Area Navigation (RNAV) is defined as a method of navigation which permits aircraft operation on any desired flight path within the coverage of station-referenced navigation aids or within the limits of the capability of self contained aids, or a combination of these. Many countries offer or are planning to offer RNAV routes as part of the ATS structure; some exploit the capabilities of Precision RNAV equipment to offer random RNAV routing. PBN is being pushed by ANSPs as the future of airspace redesign but poor implementation has resulted in varied results. Free Route Airspace (FRA) is one aspect of this topic. We were introduced to what FRA is and that it is not freedom to route where they wish, merely a removal of the limited number of strict airways routings within a region.

The driver for this is allowing airlines to plan for the most efficient route thereby reducing fuel uplift. This can be implemented in three ways:

  • Direct route segments – existing infrastructure maintained but option to file point-to- point
  • Organized Track Systems – flight plan requests are made and defined routes are created based upon demand
  • Free Route Airspace – no routes, simply file point-to-point

The challenge for ATCOs is that we are not as good at spotting conflicts in a route free environment. Consequently, a conflict detection tool may be beneficial which monitors separations to assist the Controller in maintaining safety.

IFATCA Policy is:

Controllers should be presented with information, by any suitable means, concerning navigational capability of aircraft under their control.

In airspace where dynamic and flexible ATS routes are permitted, the ATS system should be capable of processing associated flight plans

Trajectory prediction and conflict detection tools should be available on situation displays used to control airspace where dynamic and flexible ATS routes are permitted.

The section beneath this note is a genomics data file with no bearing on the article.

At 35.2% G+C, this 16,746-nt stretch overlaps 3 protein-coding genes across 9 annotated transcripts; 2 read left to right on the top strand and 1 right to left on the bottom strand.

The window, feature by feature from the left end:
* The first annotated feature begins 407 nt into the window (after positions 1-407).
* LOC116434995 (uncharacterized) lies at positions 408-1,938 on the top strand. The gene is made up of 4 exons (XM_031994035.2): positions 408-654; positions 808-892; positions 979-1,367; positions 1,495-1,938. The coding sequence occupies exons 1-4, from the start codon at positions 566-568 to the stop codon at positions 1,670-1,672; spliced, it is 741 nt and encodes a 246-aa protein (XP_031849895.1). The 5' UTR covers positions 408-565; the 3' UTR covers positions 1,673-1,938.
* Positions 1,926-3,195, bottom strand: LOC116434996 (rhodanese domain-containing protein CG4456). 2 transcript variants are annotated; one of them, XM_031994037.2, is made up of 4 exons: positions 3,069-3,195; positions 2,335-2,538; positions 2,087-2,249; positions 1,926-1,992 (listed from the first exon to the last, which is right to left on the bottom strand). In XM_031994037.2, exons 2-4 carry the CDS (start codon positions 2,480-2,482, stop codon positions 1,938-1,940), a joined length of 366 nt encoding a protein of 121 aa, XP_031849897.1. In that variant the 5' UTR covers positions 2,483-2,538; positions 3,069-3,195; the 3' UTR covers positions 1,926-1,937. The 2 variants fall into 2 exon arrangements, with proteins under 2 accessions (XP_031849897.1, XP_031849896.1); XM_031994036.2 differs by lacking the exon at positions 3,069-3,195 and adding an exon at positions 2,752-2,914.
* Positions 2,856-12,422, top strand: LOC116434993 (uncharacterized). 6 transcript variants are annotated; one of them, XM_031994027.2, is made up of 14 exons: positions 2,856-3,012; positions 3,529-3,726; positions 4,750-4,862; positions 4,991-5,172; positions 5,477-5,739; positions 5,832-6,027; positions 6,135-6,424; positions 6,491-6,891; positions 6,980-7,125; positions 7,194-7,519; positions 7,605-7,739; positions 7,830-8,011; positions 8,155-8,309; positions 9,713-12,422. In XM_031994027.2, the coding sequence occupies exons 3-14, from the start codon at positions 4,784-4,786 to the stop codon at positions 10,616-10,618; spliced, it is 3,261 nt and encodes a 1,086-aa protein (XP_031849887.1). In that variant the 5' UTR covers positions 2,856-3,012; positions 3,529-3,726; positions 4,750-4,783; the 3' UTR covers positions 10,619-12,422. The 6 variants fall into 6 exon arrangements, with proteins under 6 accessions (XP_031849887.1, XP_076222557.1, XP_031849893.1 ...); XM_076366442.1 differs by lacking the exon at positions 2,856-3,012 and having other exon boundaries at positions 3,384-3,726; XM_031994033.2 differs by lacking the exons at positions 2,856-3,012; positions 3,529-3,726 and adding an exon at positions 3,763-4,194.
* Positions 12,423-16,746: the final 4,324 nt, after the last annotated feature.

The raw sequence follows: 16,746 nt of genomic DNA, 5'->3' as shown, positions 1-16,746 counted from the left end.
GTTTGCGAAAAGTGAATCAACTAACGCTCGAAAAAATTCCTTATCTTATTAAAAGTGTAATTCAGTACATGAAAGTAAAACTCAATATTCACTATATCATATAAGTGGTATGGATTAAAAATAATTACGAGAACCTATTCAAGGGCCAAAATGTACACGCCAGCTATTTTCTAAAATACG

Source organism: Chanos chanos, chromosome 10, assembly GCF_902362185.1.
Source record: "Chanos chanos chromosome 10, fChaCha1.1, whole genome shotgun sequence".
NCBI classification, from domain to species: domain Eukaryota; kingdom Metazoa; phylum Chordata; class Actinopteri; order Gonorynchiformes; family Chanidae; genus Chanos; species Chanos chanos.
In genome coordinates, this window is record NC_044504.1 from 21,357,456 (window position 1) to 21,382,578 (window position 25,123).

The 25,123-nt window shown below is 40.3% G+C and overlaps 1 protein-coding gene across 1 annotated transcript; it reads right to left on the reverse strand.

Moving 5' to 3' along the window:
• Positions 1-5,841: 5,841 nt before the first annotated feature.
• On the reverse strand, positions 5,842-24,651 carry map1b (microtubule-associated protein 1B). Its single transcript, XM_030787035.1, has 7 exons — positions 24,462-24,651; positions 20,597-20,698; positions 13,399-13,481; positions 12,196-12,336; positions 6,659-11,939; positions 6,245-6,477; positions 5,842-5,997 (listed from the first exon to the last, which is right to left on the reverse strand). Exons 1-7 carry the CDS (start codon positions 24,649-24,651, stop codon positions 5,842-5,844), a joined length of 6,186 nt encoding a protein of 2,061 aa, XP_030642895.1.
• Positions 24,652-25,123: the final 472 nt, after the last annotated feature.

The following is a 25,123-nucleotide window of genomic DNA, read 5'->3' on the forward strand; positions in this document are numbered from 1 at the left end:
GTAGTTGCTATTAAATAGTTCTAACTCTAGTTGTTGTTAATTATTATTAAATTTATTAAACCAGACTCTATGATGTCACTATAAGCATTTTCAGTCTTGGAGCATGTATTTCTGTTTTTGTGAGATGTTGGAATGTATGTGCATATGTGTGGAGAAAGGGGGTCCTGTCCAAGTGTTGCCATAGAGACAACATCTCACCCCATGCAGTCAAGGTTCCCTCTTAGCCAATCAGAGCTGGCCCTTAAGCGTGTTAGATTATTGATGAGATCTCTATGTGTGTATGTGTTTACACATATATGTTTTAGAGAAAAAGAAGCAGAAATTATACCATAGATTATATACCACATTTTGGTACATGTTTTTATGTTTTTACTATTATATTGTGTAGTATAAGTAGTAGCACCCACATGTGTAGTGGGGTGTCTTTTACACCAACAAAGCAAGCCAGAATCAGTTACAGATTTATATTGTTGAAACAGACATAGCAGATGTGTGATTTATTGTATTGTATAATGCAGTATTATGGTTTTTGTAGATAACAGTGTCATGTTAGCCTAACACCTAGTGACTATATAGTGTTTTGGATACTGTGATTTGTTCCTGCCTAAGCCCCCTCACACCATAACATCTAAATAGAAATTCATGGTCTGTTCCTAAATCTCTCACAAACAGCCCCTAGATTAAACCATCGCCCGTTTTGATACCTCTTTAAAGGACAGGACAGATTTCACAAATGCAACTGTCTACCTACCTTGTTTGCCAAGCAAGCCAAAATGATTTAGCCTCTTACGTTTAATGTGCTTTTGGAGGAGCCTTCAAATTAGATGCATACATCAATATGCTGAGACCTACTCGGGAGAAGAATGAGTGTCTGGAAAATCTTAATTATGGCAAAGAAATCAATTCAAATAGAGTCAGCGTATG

Where the introduction of PBN procedures entail closely spaced parallel tracks, suitable procedures should be established for the case of loss of navigational performance, taking into account such factors as ground equipment capability and controller training.

Adequate training must be provided for controllers managing PBN operations; such items as RTF phraseology, co-ordination procedures and conflict identification need to be considered.

IFATCA should ensure that controllers’ expertise is used in the deliberations taking place to provide appropriate specifications for the use of PBN.

PBN route structures must be designed to ensure that ATC workload is not increased when compared to previous conventional route structures and, where possible, it is reduced in spite of increased traffic.

RNAV and RNP standards should be harmonized throughout the world and included in the PBN Manual.  Harmonisation will result in common standards, decreasing the diverse types of RNAV and RNP procedures that are currently encountered by air crews operating around the world.

The development, validation and implementation of PBN procedures should involve all affected parties, in particular, local operational controllers and representatives of airspace users.

Organizational processes and support should exist for operational staff to initiate airspace and procedure changes.

The introduction of PBN procedures shall be accompanied by training for controllers and pilots that is commensurate with the complexity of the procedure.

See: WP 88 – Christchurch 1993, WP 98 – Hong Kong 2004, WP 91 – Arusha 2008, Resolution B1, B2, B3 – WP 158 – Las Vegas 2016 and Resolution B4, B5 – WP 161 – Las Vegas 2016


Last Update: September 29, 2020  

November 3, 2019   256   Jean-Francois Lepage    AAS    

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